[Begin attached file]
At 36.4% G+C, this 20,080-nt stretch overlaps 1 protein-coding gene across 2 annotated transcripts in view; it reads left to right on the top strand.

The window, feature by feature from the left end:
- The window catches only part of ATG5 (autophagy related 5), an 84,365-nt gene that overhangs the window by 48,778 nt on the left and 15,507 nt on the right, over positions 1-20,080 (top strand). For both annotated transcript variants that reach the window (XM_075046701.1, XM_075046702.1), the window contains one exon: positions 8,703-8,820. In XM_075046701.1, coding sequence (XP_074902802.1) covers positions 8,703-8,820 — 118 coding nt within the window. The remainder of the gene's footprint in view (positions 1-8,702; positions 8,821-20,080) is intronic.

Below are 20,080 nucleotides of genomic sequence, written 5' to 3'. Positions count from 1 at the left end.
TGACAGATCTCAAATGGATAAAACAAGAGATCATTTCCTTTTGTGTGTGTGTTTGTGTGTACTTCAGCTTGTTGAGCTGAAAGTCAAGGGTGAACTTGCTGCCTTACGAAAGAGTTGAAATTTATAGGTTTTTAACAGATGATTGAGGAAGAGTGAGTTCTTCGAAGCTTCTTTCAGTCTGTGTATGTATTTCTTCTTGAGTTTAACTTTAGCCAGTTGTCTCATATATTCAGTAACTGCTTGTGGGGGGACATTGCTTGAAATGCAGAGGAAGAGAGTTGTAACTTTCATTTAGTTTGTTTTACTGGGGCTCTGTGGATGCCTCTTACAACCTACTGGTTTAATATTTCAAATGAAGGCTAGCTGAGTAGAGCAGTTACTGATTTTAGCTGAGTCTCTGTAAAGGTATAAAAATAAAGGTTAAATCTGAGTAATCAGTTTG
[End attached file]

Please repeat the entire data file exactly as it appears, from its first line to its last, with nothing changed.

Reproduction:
At 36.4% G+C, this 20,080-nt stretch overlaps 1 protein-coding gene across 2 annotated transcripts in view; it reads left to right on the top strand.

The window, feature by feature from the left end:
- The window catches only part of ATG5 (autophagy related 5), an 84,365-nt gene that overhangs the window by 48,778 nt on the left and 15,507 nt on the right, over positions 1-20,080 (top strand). For both annotated transcript variants that reach the window (XM_075046701.1, XM_075046702.1), the window contains one exon: positions 8,703-8,820. In XM_075046701.1, coding sequence (XP_074902802.1) covers positions 8,703-8,820 — 118 coding nt within the window. The remainder of the gene's footprint in view (positions 1-8,702; positions 8,821-20,080) is intronic.

Below are 20,080 nucleotides of genomic sequence, written 5' to 3'. Positions count from 1 at the left end.
TGACAGATCTCAAATGGATAAAACAAGAGATCATTTCCTTTTGTGTGTGTGTTTGTGTGTACTTCAGCTTGTTGAGCTGAAAGTCAAGGGTGAACTTGCTGCCTTACGAAAGAGTTGAAATTTATAGGTTTTTAACAGATGATTGAGGAAGAGTGAGTTCTTCGAAGCTTCTTTCAGTCTGTGTATGTATTTCTTCTTGAGTTTAACTTTAGCCAGTTGTCTCATATATTCAGTAACTGCTTGTGGGGGGACATTGCTTGAAATGCAGAGGAAGAGAGTTGTAACTTTCATTTAGTTTGTTTTACTGGGGCTCTGTGGATGCCTCTTACAACCTACTGGTTTAATATTTCAAATGAAGGCTAGCTGAGTAGAGCAGTTACTGATTTTAGCTGAGTCTCTGTAAAGGTATAAAAATAAAGGTTAAATCTGAGTAATCAGTTTG